Issue No. 3, September 2020
We’ve all spent the last several months navigating seemingly insurmountable challenges, experiencing constant change, and adapting over and over again. Now, as we enter the final quarter of 2020, businesses are gearing up for one more push to end the year as strong as possible.
There’s a lot ahead in the next few months. The 2020 US presidential election is a little over a month away. Digital ad campaigns have been more important than ever to help reach target voter audiences while in-person events are on pause.
Retailers are days away from launching their holiday shopping campaigns, giving the season an earlier start than usual. These campaigns will be paramount for advertisers as they look to drive revenue during an uncertain holiday season.
Media owners and publishers have the data available that will give advertisers a very important competitive edge in understanding their audiences and efficiently allocating budgets.
In this issue, we’re discussing how to activate data efforts for political, holiday, and other end-of-year campaigns. Of course, data regulations keep evolving, so these efforts must be executed in a privacy-centric way.
These strategies will help you attract new buyers, grow repeat budgets, and capture the full value of each impression all while adhering to privacy standards so that you can make the most of your Q4.
VP, Strategic Partnerships
This holiday season will look quite different than recent years thanks to the continued effects of the coronavirus pandemic.
Retailers including Target, Best Buy, and Kohl’s plan to start holiday campaigns as early as October. When you consider that the 2020 back-to-school shopping season is expected to be bigger and last longer than previous years, the fall of 2020 is shaping up to be filled with non-stop shopping campaigns. Retailers are hoping that an extended season will help boost sales while preventing large in-store shopping crowds and easing the already-high pressure on the USPS and other delivery firms.
We’ve seen OTT and CTV viewership skyrocket as consumers spend more time at home, and advertisers will be looking to shift budgets here in addition to online video. We can expect an increase in categories like comfortable clothing, kids’ toys, electronics for both remote learning and entertainment, and other household essentials as they relate to consumers’ socially distant lifestyles.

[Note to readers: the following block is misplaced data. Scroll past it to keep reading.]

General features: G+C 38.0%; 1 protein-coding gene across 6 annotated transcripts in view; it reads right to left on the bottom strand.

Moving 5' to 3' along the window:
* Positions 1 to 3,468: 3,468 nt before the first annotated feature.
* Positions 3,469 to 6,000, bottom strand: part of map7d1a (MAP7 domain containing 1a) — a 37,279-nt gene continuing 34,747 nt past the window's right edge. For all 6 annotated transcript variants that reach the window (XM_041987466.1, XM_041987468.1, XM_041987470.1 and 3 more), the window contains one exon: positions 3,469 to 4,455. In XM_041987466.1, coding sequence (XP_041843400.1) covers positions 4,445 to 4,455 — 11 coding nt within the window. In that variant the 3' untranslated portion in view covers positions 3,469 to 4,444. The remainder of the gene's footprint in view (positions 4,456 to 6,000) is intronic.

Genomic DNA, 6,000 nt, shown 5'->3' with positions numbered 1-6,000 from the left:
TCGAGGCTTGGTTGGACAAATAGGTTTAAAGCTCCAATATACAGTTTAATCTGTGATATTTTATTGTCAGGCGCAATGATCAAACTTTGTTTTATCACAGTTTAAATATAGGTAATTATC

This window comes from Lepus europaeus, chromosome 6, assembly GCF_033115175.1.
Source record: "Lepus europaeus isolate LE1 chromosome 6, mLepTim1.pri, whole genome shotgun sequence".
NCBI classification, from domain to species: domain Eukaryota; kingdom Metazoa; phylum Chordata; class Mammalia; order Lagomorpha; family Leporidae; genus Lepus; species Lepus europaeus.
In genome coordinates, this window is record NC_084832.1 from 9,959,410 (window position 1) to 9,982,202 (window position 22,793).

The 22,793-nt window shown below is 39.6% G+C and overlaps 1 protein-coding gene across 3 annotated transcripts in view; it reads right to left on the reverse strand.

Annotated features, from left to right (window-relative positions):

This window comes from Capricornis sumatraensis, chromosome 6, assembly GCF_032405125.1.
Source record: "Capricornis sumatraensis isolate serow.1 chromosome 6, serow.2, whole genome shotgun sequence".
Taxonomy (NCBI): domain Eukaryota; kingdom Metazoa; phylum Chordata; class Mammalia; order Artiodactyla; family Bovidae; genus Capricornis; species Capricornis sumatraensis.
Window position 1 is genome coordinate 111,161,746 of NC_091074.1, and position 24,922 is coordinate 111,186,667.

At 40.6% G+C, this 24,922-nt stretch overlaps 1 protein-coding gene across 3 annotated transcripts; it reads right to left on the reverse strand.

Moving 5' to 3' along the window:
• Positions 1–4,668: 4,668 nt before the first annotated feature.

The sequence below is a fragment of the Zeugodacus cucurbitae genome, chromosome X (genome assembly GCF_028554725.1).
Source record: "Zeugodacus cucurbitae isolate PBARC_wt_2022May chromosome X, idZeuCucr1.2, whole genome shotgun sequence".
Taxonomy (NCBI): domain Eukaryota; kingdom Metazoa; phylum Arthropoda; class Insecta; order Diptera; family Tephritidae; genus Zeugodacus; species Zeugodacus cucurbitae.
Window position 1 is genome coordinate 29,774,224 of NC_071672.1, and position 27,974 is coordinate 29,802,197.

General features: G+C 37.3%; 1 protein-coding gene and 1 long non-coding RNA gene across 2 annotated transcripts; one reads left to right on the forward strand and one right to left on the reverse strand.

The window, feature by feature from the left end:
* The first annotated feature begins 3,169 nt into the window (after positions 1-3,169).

Media owners and publishers can implement a variety of strategies to capture a larger share of 2020 campaign budgets, such as creating unique inventory packages, providing rich reporting and targeting, and leveraging audience data. Here’s how to get started.
Create unique inventory packages:
Consider creating unique inventory packages that help advertisers optimize their reach across various genres or specific categories. For example, as live sporting events remain in flux, buyers are looking to supplement their ad plans with other programming that offers the same lean-in experience as sports, and other content with similar demographics (i.e. male-skewing content).
Provide rich targeting and reporting:
We’ve heard from media owners and buyers alike that providing more insights about the content ads will play within highlights the value and relevance of inventory and generates increased demand. Media owners are utilizing key value pairs to allow targeting and post-campaign reporting on specific programs, episodes, genres, and live vs. on-demand environments.
Leverage audience data:
Consumers around the globe have altered their behavior during the pandemic, which has been reflected in the redistribution of ad category spend. These trends will continue through the holiday season. With the SpotX Audience Management Engine (AME) and SpotX’s many data management platform (DMP) integrations, you can target campaigns using first- or third-party audience data segments directly from the SpotX platform. Applying these audience segments enables you to boost performance of advertisers’ KPIs, increasing CPMs for programmatic campaigns.